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New to Rails and trying to get my head around when/why to use :symbols, @ivars , "strings" within the framework.

I think I understand the differences between them conceptually

  • only one :symbol instance per project
  • one @ivar per instance
  • multiple "strings" - as they are created whenever referenced (?)

Feel free to correct me!

The main confusion comes from understanding the rules & conventions of what Rails expects - where and WHY?

I'm sure there's an "Ah ha!" moment coming but I haven't had it yet...as it seems pretty arbitrary to me (coming from C/Obj-C).


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4 Answers 4

The @instance_variable is an instance variable. It is usually defined in the controller and accessible in the views.

The "string" is a string, like as in any other language.

The :symbol, is as you mentioned it's an efficient way of representing names and strings; they are literal values. It is initialized and exists only once during the ruby session. It's not a string, since you don't have access to String methods; it's a Symbol. On top of that, it's immutable. For those reasons, it becomes very handy in representing keys in hashs. Rails methods uses hashes, thus, you find symbols a bit everywhere in Rails.

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Ah, the relation between hashes & :symbols makes sense (+1). Still i seem to see strings & symbols & ivars passed to methods somewhat interchangeably?!? Maybe the pattern will become clear as I work through this... –  Meltemi Jun 8 '10 at 18:20

Instance variables are pretty straightforward: they track properties/values of a particular instance, so you use them when you the values will vary across instances.

Symbols vs. strings are a bit more arbitrary. Symbols are generally used for constant values, in much the same way that a language such as C would use enums; Ruby doesn't have enums, so symbols are often used to fill that gap. Strings are used for more varied pieces of text that won't be used as a flag or similar constant.

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Symbols are kind of like pointers (not in the C-ish way, but in C-ish thinking, they point). Well, you use symbols when you are manipulation properties. They are one of the great benefits of dynamic typing if you'd ask me. (For potential voters I do not mean any harm, I do know that they are not pointers, but it felt ah-ha for me).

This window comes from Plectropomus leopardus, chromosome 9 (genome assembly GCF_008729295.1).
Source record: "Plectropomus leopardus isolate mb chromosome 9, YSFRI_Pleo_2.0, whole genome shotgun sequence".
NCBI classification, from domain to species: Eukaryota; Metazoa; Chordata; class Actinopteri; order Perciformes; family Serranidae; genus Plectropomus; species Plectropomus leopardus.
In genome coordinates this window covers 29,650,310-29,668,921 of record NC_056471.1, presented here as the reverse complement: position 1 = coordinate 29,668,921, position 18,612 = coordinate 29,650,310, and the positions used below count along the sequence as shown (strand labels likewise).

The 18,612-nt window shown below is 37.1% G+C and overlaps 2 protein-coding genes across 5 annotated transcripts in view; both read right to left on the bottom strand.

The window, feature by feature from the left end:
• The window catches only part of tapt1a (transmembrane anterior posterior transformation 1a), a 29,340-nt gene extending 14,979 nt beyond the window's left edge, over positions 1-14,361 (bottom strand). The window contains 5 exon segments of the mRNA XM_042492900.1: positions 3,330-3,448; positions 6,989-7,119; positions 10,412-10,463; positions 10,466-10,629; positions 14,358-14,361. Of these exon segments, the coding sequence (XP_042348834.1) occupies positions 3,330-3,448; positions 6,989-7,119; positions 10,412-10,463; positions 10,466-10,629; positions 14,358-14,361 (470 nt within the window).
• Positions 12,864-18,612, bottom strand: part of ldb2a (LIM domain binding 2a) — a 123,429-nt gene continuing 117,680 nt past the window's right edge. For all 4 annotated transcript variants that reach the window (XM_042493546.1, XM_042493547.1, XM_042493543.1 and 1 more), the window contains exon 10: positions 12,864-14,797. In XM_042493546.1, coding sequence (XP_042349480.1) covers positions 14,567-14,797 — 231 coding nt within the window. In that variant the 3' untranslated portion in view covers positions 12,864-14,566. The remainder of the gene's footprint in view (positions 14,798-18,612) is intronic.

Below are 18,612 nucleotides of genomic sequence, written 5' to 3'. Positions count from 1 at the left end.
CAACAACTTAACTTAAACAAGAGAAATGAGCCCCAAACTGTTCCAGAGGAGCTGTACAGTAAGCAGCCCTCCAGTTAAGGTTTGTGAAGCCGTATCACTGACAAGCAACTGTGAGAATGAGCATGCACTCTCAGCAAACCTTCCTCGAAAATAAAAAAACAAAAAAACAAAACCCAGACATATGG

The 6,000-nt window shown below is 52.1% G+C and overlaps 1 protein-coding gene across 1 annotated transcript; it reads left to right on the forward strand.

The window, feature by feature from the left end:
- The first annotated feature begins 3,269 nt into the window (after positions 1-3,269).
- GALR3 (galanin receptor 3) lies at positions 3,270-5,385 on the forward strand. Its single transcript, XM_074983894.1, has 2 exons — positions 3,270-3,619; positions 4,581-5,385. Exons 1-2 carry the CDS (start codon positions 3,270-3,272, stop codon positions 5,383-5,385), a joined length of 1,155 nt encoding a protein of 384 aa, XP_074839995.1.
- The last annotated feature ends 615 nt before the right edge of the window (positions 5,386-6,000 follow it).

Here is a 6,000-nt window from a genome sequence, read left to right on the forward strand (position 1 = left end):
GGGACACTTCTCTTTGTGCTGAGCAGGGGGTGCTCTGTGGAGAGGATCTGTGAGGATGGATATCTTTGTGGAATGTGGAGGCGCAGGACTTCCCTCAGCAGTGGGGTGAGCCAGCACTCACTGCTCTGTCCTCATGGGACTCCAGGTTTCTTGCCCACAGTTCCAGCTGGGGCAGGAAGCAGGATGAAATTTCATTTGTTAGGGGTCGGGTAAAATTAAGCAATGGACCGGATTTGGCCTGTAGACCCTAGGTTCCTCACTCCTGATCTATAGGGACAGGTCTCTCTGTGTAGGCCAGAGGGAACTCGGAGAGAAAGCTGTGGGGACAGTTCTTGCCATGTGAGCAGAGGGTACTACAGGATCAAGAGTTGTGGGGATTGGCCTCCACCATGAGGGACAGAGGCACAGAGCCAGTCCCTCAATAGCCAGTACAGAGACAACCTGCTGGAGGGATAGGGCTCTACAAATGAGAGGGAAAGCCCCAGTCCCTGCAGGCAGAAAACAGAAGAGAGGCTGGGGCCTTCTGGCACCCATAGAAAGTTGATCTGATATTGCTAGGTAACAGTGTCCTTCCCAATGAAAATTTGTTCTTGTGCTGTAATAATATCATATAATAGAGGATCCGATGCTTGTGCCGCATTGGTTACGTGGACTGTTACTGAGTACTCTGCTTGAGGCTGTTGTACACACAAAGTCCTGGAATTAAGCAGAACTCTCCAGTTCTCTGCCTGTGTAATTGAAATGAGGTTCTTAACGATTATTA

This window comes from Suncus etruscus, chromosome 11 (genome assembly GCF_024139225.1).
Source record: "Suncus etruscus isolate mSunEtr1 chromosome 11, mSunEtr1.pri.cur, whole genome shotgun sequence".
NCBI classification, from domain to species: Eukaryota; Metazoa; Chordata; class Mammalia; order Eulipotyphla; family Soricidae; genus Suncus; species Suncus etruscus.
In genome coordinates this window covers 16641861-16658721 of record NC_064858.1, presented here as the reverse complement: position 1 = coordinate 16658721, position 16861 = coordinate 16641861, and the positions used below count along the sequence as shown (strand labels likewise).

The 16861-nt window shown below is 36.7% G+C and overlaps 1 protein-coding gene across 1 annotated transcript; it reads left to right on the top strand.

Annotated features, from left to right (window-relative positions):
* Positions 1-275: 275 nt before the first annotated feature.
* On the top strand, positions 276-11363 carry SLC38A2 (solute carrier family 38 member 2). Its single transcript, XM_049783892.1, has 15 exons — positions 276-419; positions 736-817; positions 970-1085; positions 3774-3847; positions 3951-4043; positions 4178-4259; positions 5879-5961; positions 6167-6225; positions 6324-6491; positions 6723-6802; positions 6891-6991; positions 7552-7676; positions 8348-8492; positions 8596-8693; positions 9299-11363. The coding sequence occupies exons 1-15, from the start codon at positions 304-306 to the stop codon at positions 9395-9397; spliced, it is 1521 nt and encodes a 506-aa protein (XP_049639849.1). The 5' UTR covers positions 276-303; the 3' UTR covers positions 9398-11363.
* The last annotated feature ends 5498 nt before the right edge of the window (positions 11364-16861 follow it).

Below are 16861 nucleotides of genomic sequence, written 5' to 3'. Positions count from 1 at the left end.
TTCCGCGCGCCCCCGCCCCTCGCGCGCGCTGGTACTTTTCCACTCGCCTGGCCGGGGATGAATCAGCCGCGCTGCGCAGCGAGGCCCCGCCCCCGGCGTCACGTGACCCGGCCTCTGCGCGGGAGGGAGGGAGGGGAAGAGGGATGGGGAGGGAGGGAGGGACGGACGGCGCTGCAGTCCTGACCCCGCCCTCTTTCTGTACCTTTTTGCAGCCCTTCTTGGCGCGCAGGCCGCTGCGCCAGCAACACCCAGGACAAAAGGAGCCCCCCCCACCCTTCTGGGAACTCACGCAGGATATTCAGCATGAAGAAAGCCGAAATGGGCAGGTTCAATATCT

:action => "index"

Instance variables are needed when you fetch data from your model and you want to use them across your views (inside your controller method).

def my_controller_method
@myposts = Post.find(:all)

# inside view
<% for @myposts do |m| %>
<i><%= m.title %></i>
<% end %>

Just a heads up, the rules and conventions kinda change rapidly (as I discovered on my Rails journey) quite a lot per version, having the right guide with the right Rails helps. Good luck with coding!

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joining the #rubyonrails on freenode helps a lot, it surely did help me to understand Rails quicker. –  Shyam Jun 8 '10 at 20:02

Instance variables don't really belong in the same list as strings and symbols. Strings and Symbols are types of classes whereas instance variables are a type of variable. So instance variables (@var) are just a way to store a value between methods of one instance of one class:

class Calculator
  @counter = 0

  def inc
    @counter += 1

  def dec
    @counter -= 1

Here is a good article on the distinction between symbols and strings.

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